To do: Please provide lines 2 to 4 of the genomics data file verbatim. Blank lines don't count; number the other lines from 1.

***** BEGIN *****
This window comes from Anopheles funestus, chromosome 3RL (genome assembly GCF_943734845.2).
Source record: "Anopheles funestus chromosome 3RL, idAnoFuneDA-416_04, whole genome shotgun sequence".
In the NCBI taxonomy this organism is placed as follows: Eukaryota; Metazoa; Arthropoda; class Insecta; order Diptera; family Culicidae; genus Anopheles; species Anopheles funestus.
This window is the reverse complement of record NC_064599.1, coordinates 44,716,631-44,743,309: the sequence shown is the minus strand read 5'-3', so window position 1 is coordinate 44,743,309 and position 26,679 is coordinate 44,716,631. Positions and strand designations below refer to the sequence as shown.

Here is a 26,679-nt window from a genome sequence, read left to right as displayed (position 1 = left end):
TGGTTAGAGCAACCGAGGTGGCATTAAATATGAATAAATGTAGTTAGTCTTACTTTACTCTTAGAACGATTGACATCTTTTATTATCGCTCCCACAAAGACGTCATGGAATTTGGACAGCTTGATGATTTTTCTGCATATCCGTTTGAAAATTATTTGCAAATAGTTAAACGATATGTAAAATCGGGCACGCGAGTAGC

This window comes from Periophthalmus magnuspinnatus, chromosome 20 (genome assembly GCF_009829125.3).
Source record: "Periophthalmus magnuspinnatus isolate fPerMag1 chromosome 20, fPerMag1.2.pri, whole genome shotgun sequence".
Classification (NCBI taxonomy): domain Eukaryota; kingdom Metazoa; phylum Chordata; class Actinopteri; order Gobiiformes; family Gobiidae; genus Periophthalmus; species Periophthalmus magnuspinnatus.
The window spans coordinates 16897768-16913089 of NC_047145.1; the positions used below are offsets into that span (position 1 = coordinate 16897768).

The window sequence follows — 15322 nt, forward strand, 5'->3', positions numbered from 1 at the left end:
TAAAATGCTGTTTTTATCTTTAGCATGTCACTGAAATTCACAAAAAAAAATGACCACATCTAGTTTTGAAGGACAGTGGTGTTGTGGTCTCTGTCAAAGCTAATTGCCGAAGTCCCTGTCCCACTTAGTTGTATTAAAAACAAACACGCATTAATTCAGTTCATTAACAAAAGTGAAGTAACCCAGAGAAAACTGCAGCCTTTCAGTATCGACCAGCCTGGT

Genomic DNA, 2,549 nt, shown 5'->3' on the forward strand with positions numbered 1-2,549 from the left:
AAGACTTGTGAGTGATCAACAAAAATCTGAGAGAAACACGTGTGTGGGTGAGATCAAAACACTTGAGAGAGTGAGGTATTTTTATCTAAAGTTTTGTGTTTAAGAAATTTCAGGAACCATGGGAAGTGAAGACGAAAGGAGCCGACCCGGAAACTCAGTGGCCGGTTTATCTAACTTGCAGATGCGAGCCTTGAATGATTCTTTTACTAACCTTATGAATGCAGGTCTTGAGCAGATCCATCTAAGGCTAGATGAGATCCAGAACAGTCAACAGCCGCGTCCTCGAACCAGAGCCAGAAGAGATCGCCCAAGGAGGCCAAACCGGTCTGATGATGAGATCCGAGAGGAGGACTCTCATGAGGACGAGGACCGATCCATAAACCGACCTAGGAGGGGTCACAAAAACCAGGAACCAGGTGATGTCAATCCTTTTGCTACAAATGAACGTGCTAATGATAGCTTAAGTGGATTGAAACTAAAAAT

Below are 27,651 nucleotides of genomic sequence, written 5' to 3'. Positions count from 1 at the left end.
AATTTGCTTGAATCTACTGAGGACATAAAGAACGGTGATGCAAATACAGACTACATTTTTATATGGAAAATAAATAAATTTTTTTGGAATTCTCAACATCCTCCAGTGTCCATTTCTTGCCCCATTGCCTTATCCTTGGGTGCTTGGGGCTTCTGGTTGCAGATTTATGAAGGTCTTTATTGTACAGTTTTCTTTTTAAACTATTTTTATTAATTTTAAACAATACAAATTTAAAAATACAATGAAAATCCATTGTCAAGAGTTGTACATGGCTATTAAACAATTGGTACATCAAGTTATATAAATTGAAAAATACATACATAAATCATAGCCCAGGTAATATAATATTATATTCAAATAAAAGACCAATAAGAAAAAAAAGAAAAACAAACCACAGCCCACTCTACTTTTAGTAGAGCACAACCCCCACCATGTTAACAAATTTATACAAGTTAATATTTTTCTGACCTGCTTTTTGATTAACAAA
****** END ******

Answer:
Source record: "Anopheles funestus chromosome 3RL, idAnoFuneDA-416_04, whole genome shotgun sequence".
In the NCBI taxonomy this organism is placed as follows: Eukaryota; Metazoa; Arthropoda; class Insecta; order Diptera; family Culicidae; genus Anopheles; species Anopheles funestus.
This window is the reverse complement of record NC_064599.1, coordinates 44,716,631-44,743,309: the sequence shown is the minus strand read 5'-3', so window position 1 is coordinate 44,743,309 and position 26,679 is coordinate 44,716,631. Positions and strand designations below refer to the sequence as shown.